October 23, 2011 · 2 min read
Visionaries see a future of telecommuting workers, interactive libraries and multimedia classrooms. They speak of electronic town meetings and virtual communities. Commerce and business will shift from offices and malls to networks and modems. And the freedom of digital networks will make government more democratic.
Baloney. Do our computer pundits lack all common sense? The truth in no online database will replace your daily newspaper, no CD-ROM can take the place of a competent teacher and no computer network will change the way government works.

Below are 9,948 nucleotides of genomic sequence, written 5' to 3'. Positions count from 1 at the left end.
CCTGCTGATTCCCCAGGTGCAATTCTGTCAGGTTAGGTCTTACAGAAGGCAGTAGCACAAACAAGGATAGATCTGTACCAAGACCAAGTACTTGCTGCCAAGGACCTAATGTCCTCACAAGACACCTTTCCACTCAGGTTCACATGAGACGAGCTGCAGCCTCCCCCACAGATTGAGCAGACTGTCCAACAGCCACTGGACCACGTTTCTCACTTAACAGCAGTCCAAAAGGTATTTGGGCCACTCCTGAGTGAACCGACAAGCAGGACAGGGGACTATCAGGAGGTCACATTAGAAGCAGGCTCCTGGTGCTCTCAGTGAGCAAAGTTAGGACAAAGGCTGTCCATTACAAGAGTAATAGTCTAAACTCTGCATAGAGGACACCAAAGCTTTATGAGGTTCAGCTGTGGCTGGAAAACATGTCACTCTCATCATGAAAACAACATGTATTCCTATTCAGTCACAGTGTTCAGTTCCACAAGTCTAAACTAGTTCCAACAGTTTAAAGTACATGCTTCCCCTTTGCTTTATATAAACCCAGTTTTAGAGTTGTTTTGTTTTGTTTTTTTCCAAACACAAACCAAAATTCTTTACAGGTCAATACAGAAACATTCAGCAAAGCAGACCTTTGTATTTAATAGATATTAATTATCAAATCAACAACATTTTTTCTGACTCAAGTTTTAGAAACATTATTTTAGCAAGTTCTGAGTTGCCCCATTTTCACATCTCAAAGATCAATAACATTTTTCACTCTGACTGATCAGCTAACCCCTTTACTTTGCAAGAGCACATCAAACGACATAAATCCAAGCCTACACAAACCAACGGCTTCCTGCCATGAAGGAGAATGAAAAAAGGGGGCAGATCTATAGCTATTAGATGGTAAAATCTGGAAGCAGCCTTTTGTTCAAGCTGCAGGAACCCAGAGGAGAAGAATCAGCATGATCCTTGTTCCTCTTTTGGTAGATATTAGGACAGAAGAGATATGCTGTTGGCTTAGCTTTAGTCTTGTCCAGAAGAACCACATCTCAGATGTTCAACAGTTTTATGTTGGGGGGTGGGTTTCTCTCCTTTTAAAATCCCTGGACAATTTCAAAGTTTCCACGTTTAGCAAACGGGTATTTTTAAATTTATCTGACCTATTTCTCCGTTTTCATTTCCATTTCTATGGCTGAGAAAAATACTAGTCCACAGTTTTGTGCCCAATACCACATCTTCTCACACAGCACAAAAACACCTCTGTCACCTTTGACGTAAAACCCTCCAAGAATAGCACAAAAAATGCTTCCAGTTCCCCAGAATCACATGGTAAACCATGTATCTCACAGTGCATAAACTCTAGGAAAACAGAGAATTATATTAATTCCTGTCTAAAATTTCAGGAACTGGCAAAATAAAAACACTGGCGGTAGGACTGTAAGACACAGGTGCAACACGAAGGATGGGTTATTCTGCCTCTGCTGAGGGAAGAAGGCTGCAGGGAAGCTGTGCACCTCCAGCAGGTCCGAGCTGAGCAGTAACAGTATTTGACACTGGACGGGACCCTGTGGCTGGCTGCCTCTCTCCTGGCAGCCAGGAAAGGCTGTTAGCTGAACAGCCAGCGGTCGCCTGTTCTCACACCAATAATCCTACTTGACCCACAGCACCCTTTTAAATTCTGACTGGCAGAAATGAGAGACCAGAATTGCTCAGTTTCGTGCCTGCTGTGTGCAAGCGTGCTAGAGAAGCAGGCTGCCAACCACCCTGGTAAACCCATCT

Except, of course, that the Internet did take over the world, and virtually everything the article pooh-poohed has come to pass.
I have some sympathy for Stoll, though. His blindness to the revolution to come and the possibilities therein reminds me of my own attitude, circa 2001, toward Amazon allowing user reviews on its site.
I thought it was a terrible idea. Most people don't know how write, so you'll mostly get terrible reviews. You need a professional for that sort of thing. Or so I reasoned.
Boy, was I wrong. Some key things I missed:
Fortunately for Amazon and its customers, Jeff Bezos had a much more benevolent view of the average user and the quality of content they would create. And fortunately for the world, no one gave me veto power over the massive trend toward user-generated content.
These days I do most of my writing at The Roots of Progress. If you liked this essay, check out my other work there.
Copyright © Jason Crawford. Some rights reserved: CC BY-ND 4.0